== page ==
October 2009 / Volume 61 / Issue 10|
Vibratory finishing of titanium alloy parts
By Edward F. Rossman, Ph.D.
Vibratory, or mass-media, finishing is a well-established process, especially for high-volume parts production. Some part manufacturers have used vibratory finishing on small titanium alloy parts because they already own small vibrating equipment. Vibratory finishing of larger titanium alloy parts is growing and is being used on some airframe parts. Boeing specification allows vibratory finishing of titanium alloy parts.
A fellow research engineer visited an overseas titanium alloy fabrication company and saw long titanium parts— I call them 1-D parts—such as spars being vibratory finished and vibratory peened. The equipment being used could be described as a dual-shaft drive, conventional vibratory finishing system. This type of equipment has been available from a U.S. manufacturer since the late 1950s or early 1960s, but has fallen into relative disuse in recent years in the U.S.
According to Miro Oryszczak of Giant Finishing, a Chicago finishing machine designer and builder, design time is nil because all the vibratory deburring equipment is already designed. There may be some rescaling of equipment to handle various part sizes, but no new designing. The time to build and deliver a vibratory finishing machine is about 5 months. Foundations and vibration isolation are not required. The equipment generates 90 dB of sound or more, so it is usually covered with a boxlike lid that reduces the sound level to 85 dB or less. Part tubs and machine bases are integral—considered to be one piece.
Not all parts require fixturing. Some parts are deburred and finished in a free-floating mode. Some parts, however, must be rotated on special fixtures within a tub during deburring, and some must be uniquely fixtured by clamping them in fixed positions within a tub. Some fixtures can be built with adjustable ends so one fixture can handle a family of parts.
Ceramic media is the first choice for vibratory finishing. Some testing is needed to determine if a 32 μin. Ra finish (Boeing’s finish specification for deburring and sanding) can be imparted using a single media. Most companies use a second media of hardened steel to achieve a peened effect. Most titanium part drawings for military aircraft do not require shot peened parts. If a second media is required, a second machine is usually needed because of the time it takes to change from one media to another.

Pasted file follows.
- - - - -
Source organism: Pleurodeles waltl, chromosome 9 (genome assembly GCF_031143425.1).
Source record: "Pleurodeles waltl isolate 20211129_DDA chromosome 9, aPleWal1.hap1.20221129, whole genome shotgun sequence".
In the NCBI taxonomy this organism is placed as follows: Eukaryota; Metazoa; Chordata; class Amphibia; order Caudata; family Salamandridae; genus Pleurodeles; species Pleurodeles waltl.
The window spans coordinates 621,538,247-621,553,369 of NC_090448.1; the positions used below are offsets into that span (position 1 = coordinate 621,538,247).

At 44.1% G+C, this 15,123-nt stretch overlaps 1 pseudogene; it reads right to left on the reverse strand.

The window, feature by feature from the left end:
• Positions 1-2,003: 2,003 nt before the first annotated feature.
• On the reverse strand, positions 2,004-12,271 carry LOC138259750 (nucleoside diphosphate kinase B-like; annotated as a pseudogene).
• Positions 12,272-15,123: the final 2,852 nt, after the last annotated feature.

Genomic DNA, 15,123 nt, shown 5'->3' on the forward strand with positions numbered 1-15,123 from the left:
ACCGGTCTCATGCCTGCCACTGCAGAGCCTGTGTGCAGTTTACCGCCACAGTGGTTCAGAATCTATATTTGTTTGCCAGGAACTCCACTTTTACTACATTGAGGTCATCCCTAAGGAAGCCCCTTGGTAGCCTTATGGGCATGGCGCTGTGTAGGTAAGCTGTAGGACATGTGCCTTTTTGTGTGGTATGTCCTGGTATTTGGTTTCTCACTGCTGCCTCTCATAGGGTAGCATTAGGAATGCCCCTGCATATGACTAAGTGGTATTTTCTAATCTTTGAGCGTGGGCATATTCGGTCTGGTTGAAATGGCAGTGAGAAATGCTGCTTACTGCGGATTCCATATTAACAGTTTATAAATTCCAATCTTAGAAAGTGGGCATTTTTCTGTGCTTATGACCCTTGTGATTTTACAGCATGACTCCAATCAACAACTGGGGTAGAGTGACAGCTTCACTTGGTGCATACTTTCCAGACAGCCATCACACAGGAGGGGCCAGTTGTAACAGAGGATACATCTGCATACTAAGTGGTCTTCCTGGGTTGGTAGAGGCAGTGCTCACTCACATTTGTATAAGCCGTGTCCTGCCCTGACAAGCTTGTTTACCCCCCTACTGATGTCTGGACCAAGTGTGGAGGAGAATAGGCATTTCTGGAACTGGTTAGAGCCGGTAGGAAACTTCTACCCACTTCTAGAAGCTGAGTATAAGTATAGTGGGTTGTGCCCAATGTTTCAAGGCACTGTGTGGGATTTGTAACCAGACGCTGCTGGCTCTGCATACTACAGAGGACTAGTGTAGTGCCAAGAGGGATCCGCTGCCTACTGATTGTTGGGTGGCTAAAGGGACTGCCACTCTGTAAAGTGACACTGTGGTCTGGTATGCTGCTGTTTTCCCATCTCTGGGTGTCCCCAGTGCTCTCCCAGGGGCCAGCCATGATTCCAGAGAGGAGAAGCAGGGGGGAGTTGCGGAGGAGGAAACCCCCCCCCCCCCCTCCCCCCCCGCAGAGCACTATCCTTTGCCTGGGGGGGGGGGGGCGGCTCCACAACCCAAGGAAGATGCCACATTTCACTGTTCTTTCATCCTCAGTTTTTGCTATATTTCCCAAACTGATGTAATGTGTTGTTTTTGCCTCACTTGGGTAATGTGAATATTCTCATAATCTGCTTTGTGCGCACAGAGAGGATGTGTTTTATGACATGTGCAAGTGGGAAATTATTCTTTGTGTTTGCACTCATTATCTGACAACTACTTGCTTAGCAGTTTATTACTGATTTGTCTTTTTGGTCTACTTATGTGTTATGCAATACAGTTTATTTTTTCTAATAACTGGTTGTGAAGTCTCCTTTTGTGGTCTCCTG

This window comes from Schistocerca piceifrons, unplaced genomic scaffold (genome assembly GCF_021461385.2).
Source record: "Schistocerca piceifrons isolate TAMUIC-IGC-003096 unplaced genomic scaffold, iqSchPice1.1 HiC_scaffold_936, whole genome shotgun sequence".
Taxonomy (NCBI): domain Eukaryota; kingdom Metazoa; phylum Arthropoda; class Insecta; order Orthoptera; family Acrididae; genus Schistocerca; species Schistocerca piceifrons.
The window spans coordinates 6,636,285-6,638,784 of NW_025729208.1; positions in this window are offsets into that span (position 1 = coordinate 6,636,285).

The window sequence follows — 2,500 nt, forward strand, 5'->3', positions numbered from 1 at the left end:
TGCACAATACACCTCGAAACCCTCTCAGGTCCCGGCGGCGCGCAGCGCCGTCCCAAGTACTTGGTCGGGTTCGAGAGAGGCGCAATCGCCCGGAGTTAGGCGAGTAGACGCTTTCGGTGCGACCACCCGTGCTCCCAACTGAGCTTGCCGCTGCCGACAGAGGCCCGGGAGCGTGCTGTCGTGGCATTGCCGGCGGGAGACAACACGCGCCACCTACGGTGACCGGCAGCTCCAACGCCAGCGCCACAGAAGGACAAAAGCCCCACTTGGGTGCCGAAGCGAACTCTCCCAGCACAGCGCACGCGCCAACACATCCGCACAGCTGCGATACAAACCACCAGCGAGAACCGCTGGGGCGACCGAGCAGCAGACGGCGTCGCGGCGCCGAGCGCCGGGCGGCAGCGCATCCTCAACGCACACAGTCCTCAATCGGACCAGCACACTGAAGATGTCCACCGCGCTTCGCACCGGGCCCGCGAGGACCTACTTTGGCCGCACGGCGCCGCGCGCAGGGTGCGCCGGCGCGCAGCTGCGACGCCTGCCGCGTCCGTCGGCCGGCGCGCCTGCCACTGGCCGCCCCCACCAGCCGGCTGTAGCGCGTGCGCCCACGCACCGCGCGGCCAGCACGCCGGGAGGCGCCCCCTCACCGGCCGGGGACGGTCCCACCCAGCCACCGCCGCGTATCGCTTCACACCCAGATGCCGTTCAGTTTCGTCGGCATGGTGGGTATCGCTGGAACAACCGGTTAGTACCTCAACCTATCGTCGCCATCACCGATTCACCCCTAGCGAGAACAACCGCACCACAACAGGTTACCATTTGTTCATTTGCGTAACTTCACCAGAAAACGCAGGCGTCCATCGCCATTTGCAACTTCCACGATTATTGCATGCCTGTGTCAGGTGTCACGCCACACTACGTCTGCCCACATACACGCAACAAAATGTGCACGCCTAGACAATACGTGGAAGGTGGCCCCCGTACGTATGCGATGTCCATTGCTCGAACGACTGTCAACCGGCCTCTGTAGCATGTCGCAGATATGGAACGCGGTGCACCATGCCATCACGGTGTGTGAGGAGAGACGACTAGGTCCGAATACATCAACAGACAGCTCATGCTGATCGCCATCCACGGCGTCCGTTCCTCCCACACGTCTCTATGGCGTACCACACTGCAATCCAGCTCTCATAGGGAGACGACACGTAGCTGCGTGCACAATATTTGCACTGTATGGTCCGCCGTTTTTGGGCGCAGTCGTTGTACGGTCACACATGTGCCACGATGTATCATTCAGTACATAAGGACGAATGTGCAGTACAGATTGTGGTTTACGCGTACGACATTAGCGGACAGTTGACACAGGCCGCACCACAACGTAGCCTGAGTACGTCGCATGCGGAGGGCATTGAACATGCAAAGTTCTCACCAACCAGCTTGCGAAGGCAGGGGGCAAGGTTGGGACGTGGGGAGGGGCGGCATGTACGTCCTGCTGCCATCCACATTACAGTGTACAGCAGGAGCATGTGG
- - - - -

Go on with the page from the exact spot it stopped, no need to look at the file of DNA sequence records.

Oryszczak noted that the water, ceramic media fines and small amount of detergent used when vibratory finishing are not considered hazardous and do not require special waste-removal requirements and the associated expense. End users can filter the water and reuse it.
Getting a vibratory finishing operation for large titanium alloy parts up and running requires a team effort and team support. It is recommended that the team assists with vibratory finishing machine selection, fixturing concepts and design, media selection, process implementati on, possible environmental issues and developing a network of specialists to contact. CTEAbout the Author: The late Edward F. Rossman, Ph.D., was an associate technical fellow in manufacturing R&D with Boeing Integrated Defense Systems, Seattle. Rossman’s Shop Operations column is adapted from information in his book, “Creating and Maintaining a World-Class Machine Shop: A Guide to General and Titanium Machine Shop Practices,” published by Industrial Press Inc., New York. The publisher can be reached by calling (212) 889-6330 or visiting www.industrialpress.com.
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